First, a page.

Designer babies: fact not fiction
Louise Brown is 33 years old, married with a kid, and works in a post office. All pretty standard stuff – except that she also happens to be the world’s first test tube baby.
The process that led to Louise’s birth, and the thousands of test tube babies that have followed her, is called in vitro fertilisation (IVF) and has changed the lives of thousands of couples who would otherwise be unable to have children. The doctors that invented IVF have won the Nobel prize for their ground-breaking discovery – but others believe they’re ‘playing God’ and that IVF is wrong. So what do you think?
Here are the facts. IVF is a pretty inefficient process, so doctors usually produce more than one embryo per couple in case one doesn’t survive. Unless the couple want to have 8 kids at once, this means that there are unwanted embryos left over, which are stored for a while and then thrown away. Is this creating life and then destroying it? Or is a ball of cells a life at all?
But the embryos don’t HAVE to be thrown away. They can be used to create human stem cells, which are used by scientists to try and find cures for loads of different diseases. Is this benefit enough to justify the ‘destruction’ of these embryos?
Another big issue is that doctors creating embryos for IVF are able to choose which ones they use. This is usually for health reasons, so that the embryos have no abnormalities which might risk their lives.
But scientists also know which bits of our DNA give us brown hair, or make us tall. If parents are allowed to check the health of their future children…what’s to stop them choosing whether their baby has blonde hair or blue eyes?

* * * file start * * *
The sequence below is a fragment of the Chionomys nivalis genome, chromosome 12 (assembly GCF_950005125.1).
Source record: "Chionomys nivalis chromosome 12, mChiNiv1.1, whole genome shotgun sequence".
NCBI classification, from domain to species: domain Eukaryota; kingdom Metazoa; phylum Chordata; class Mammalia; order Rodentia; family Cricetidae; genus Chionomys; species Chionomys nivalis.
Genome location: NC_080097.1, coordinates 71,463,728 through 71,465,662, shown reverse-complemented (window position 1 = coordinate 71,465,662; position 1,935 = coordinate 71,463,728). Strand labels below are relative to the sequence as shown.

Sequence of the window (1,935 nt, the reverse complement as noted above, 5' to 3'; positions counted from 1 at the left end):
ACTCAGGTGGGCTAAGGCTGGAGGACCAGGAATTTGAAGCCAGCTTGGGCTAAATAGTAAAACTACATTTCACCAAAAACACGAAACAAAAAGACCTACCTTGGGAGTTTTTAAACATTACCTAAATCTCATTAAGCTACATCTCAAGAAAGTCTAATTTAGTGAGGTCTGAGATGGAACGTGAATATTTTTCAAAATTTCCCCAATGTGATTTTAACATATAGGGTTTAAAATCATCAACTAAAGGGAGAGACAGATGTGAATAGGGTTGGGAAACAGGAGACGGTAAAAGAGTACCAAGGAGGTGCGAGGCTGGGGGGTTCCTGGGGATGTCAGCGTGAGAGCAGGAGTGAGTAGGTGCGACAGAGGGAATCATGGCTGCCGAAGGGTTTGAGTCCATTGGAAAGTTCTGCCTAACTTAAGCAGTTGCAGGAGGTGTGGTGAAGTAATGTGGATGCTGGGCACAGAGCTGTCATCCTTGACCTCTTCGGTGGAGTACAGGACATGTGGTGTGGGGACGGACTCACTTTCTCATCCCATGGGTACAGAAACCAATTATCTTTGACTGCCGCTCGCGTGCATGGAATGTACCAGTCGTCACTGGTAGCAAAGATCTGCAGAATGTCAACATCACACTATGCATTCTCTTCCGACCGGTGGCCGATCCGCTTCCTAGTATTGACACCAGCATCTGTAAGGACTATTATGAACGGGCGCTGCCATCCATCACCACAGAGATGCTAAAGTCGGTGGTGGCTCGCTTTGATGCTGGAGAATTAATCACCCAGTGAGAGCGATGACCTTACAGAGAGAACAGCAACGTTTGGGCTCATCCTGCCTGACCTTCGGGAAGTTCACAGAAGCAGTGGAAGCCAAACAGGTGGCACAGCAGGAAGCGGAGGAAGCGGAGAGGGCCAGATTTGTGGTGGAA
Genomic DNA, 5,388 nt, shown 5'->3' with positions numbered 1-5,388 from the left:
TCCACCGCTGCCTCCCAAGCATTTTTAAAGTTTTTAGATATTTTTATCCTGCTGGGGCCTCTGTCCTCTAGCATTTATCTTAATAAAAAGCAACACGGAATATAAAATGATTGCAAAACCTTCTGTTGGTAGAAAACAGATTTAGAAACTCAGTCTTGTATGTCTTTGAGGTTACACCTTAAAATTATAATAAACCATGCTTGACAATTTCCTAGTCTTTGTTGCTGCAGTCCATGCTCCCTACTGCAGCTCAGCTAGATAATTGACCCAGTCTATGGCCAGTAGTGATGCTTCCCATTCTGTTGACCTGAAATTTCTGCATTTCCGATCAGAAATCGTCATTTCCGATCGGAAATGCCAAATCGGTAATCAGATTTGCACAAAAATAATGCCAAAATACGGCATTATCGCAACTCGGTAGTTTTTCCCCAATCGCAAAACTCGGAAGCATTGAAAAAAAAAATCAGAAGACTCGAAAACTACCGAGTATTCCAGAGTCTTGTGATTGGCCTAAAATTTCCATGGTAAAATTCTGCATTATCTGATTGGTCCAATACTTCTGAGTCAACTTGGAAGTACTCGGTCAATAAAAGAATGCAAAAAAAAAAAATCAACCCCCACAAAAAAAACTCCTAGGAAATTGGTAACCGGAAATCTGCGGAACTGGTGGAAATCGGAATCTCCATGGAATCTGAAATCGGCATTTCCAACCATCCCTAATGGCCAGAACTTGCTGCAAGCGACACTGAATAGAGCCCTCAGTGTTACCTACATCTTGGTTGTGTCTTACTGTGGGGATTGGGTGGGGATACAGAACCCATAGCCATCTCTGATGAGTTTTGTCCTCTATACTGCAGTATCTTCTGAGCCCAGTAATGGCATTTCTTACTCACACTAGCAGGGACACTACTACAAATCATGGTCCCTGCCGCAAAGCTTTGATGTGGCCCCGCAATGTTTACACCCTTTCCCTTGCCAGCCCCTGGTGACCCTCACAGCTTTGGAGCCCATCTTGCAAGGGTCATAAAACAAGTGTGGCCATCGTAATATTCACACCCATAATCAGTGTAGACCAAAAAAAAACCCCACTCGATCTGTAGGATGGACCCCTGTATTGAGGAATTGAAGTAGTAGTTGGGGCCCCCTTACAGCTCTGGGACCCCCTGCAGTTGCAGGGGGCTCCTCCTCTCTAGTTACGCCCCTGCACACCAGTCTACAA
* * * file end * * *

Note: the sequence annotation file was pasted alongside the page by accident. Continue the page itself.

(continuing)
The fact is this: scientists have the power and the knowledge to create designer babies. Some people would argue they are already doing so. If parents are able to choose the characteristics of the children, where should we draw the line? The rules are not yet clear – you could be the one to help define them.
You can read the original article published by the Guardian newspaper on the day Louise Brown was born here:
Or you can watch a video about Louise Brown’s birth and IVF here:
If you would like to work in a career relating to IVF and the designer baby debate, you could be:
• A reproduction scientist– to discuss the research, practice, policy and ethical issues with the patient before the treatment, and to then carry out the IVF procedure
• A midwife – supporting women and their partners before, during and after the birth of their baby
• A doctor – consulting with the patient and their partner to provide the best level of care for them during their IVF treatment
• An ethics board/committee member – considering and debating the methods, theories and problems that affect ethical issues in health care
• A science policy advisor – working for the government on new policy developments, making sure the public are informed of new changes
• A clinical embryologist – working to investigate the scientific area of infertility
• A stem cell biologist – carrying out scientific research on stem cells